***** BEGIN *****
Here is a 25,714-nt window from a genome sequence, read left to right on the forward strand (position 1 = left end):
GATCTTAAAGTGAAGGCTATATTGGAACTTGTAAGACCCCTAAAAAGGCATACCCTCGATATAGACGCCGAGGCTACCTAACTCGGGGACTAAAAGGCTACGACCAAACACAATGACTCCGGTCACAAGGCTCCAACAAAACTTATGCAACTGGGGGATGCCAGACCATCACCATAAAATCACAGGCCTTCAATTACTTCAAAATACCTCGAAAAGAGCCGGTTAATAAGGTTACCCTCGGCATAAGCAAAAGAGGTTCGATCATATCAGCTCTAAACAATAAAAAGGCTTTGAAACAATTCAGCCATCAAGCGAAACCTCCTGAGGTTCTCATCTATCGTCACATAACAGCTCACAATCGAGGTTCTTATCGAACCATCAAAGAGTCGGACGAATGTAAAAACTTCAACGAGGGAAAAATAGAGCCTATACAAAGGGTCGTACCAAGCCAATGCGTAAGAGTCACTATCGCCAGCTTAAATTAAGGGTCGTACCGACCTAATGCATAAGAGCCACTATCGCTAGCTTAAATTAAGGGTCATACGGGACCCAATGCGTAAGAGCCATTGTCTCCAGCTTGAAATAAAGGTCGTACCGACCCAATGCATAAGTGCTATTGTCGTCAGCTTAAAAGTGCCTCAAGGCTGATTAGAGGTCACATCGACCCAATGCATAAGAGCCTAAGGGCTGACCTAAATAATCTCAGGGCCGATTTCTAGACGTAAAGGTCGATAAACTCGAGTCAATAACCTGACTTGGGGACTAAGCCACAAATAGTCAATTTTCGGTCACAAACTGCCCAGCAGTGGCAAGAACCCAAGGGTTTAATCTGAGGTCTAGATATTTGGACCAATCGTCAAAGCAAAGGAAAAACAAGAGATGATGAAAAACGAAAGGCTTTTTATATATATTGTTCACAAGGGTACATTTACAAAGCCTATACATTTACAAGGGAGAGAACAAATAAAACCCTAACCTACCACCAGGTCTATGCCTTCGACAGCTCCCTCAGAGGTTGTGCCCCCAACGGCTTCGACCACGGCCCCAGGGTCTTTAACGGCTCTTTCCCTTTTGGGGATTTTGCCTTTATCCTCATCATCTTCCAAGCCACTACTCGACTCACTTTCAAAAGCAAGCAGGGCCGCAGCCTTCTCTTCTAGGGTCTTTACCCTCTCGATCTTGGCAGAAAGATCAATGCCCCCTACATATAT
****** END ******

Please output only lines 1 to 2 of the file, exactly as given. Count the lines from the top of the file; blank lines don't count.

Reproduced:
Here is a 25,714-nt window from a genome sequence, read left to right on the forward strand (position 1 = left end):
GATCTTAAAGTGAAGGCTATATTGGAACTTGTAAGACCCCTAAAAAGGCATACCCTCGATATAGACGCCGAGGCTACCTAACTCGGGGACTAAAAGGCTACGACCAAACACAATGACTCCGGTCACAAGGCTCCAACAAAACTTATGCAACTGGGGGATGCCAGACCATCACCATAAAATCACAGGCCTTCAATTACTTCAAAATACCTCGAAAAGAGCCGGTTAATAAGGTTACCCTCGGCATAAGCAAAAGAGGTTCGATCATATCAGCTCTAAACAATAAAAAGGCTTTGAAACAATTCAGCCATCAAGCGAAACCTCCTGAGGTTCTCATCTATCGTCACATAACAGCTCACAATCGAGGTTCTTATCGAACCATCAAAGAGTCGGACGAATGTAAAAACTTCAACGAGGGAAAAATAGAGCCTATACAAAGGGTCGTACCAAGCCAATGCGTAAGAGTCACTATCGCCAGCTTAAATTAAGGGTCGTACCGACCTAATGCATAAGAGCCACTATCGCTAGCTTAAATTAAGGGTCATACGGGACCCAATGCGTAAGAGCCATTGTCTCCAGCTTGAAATAAAGGTCGTACCGACCCAATGCATAAGTGCTATTGTCGTCAGCTTAAAAGTGCCTCAAGGCTGATTAGAGGTCACATCGACCCAATGCATAAGAGCCTAAGGGCTGACCTAAATAATCTCAGGGCCGATTTCTAGACGTAAAGGTCGATAAACTCGAGTCAATAACCTGACTTGGGGACTAAGCCACAAATAGTCAATTTTCGGTCACAAACTGCCCAGCAGTGGCAAGAACCCAAGGGTTTAATCTGAGGTCTAGATATTTGGACCAATCGTCAAAGCAAAGGAAAAACAAGAGATGATGAAAAACGAAAGGCTTTTTATATATATTGTTCACAAGGGTACATTTACAAAGCCTATACATTTACAAGGGAGAGAACAAATAAAACCCTAACCTACCACCAGGTCTATGCCTTCGACAGCTCCCTCAGAGGTTGTGCCCCCAACGGCTTCGACCACGGCCCCAGGGTCTTTAACGGCTCTTTCCCTTTTGGGGATTTTGCCTTTATCCTCATCATCTTCCAAGCCACTACTCGACTCACTTTCAAAAGCAAGCAGGGCCGCAGCCTTCTCTTCTAGGGTCTTTACCCTCTCGATCTTGGCAGAAAGATCAATGCCCCCTACATATAT